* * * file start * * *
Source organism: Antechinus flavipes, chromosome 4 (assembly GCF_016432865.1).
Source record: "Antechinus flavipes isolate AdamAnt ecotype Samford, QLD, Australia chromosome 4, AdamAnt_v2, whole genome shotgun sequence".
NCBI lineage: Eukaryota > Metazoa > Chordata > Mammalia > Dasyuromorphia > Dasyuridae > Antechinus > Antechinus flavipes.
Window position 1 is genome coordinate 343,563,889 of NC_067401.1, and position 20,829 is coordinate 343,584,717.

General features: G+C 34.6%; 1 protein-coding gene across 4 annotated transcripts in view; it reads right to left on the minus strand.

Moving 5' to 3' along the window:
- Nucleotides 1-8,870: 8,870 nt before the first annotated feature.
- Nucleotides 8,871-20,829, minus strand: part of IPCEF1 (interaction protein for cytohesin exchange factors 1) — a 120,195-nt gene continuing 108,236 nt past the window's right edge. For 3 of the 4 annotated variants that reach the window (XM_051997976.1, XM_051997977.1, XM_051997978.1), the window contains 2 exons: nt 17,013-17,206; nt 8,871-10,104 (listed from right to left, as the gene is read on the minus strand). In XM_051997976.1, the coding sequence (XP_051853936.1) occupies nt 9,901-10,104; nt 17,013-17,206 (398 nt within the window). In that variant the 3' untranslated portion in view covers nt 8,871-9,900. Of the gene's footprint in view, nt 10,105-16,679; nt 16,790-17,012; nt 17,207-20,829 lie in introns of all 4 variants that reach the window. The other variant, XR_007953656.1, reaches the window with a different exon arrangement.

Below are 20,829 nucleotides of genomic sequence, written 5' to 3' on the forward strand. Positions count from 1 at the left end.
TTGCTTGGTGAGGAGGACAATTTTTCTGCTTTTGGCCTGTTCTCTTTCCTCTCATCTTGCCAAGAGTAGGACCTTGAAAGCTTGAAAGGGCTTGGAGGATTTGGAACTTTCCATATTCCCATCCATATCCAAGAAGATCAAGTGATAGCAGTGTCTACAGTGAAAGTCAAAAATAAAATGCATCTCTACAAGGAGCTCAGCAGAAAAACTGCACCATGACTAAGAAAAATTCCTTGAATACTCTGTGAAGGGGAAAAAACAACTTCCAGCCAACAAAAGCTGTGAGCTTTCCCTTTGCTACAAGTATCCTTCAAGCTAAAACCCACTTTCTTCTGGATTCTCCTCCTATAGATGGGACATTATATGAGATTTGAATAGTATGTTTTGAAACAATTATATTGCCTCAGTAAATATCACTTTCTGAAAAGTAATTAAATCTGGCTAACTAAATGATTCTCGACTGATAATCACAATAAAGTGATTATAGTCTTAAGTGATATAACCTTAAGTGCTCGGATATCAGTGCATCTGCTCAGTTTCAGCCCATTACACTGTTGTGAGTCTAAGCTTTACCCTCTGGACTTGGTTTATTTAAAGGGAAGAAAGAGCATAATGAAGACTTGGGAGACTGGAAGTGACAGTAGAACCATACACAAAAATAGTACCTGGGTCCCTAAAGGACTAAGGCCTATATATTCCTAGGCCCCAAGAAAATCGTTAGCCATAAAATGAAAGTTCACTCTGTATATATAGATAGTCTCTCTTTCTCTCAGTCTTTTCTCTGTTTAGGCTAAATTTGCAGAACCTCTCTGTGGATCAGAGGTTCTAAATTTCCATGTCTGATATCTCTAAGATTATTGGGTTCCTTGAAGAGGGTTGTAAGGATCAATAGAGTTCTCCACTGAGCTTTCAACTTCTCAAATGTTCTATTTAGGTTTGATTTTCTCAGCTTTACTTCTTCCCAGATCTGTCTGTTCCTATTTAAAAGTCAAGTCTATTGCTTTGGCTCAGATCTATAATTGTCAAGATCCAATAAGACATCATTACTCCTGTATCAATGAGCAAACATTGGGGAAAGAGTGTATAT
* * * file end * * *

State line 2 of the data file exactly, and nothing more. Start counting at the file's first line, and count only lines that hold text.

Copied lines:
Source record: "Antechinus flavipes isolate AdamAnt ecotype Samford, QLD, Australia chromosome 4, AdamAnt_v2, whole genome shotgun sequence".